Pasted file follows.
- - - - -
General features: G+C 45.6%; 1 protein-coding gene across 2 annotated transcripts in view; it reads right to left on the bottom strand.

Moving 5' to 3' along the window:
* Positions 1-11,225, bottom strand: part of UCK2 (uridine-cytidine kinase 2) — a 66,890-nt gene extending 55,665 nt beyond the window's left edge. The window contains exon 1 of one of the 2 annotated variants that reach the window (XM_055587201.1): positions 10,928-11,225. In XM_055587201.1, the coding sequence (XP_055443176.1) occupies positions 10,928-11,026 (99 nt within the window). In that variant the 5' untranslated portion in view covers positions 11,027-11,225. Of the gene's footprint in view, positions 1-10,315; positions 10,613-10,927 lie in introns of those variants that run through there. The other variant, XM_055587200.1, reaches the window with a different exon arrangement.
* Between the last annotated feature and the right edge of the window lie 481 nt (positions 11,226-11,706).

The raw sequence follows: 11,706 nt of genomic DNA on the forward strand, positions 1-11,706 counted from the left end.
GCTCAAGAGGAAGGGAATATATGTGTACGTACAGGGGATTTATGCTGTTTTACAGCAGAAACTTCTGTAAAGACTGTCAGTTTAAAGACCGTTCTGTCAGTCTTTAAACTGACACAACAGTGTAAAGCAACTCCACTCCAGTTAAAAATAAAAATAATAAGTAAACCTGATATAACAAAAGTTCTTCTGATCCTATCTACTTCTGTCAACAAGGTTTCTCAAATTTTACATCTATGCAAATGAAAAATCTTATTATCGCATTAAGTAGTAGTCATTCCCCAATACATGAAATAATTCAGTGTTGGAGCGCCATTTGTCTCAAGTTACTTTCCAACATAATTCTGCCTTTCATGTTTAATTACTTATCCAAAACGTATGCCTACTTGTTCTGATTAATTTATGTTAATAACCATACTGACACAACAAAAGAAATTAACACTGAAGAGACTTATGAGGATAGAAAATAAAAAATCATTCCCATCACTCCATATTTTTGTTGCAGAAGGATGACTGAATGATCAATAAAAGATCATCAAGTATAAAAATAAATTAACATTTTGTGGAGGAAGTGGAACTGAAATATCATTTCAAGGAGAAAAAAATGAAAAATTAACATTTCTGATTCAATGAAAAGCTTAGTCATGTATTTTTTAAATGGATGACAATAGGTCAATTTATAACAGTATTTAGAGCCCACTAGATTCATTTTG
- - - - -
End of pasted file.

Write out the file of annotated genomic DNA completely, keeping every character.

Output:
General features: G+C 45.6%; 1 protein-coding gene across 2 annotated transcripts in view; it reads right to left on the bottom strand.

Moving 5' to 3' along the window:
* Positions 1-11,225, bottom strand: part of UCK2 (uridine-cytidine kinase 2) — a 66,890-nt gene extending 55,665 nt beyond the window's left edge. The window contains exon 1 of one of the 2 annotated variants that reach the window (XM_055587201.1): positions 10,928-11,225. In XM_055587201.1, the coding sequence (XP_055443176.1) occupies positions 10,928-11,026 (99 nt within the window). In that variant the 5' untranslated portion in view covers positions 11,027-11,225. Of the gene's footprint in view, positions 1-10,315; positions 10,613-10,927 lie in introns of those variants that run through there. The other variant, XM_055587200.1, reaches the window with a different exon arrangement.
* Between the last annotated feature and the right edge of the window lie 481 nt (positions 11,226-11,706).

The raw sequence follows: 11,706 nt of genomic DNA on the forward strand, positions 1-11,706 counted from the left end.
GCTCAAGAGGAAGGGAATATATGTGTACGTACAGGGGATTTATGCTGTTTTACAGCAGAAACTTCTGTAAAGACTGTCAGTTTAAAGACCGTTCTGTCAGTCTTTAAACTGACACAACAGTGTAAAGCAACTCCACTCCAGTTAAAAATAAAAATAATAAGTAAACCTGATATAACAAAAGTTCTTCTGATCCTATCTACTTCTGTCAACAAGGTTTCTCAAATTTTACATCTATGCAAATGAAAAATCTTATTATCGCATTAAGTAGTAGTCATTCCCCAATACATGAAATAATTCAGTGTTGGAGCGCCATTTGTCTCAAGTTACTTTCCAACATAATTCTGCCTTTCATGTTTAATTACTTATCCAAAACGTATGCCTACTTGTTCTGATTAATTTATGTTAATAACCATACTGACACAACAAAAGAAATTAACACTGAAGAGACTTATGAGGATAGAAAATAAAAAATCATTCCCATCACTCCATATTTTTGTTGCAGAAGGATGACTGAATGATCAATAAAAGATCATCAAGTATAAAAATAAATTAACATTTTGTGGAGGAAGTGGAACTGAAATATCATTTCAAGGAGAAAAAAATGAAAAATTAACATTTCTGATTCAATGAAAAGCTTAGTCATGTATTTTTTAAATGGATGACAATAGGTCAATTTATAACAGTATTTAGAGCCCACTAGATTCATTTTG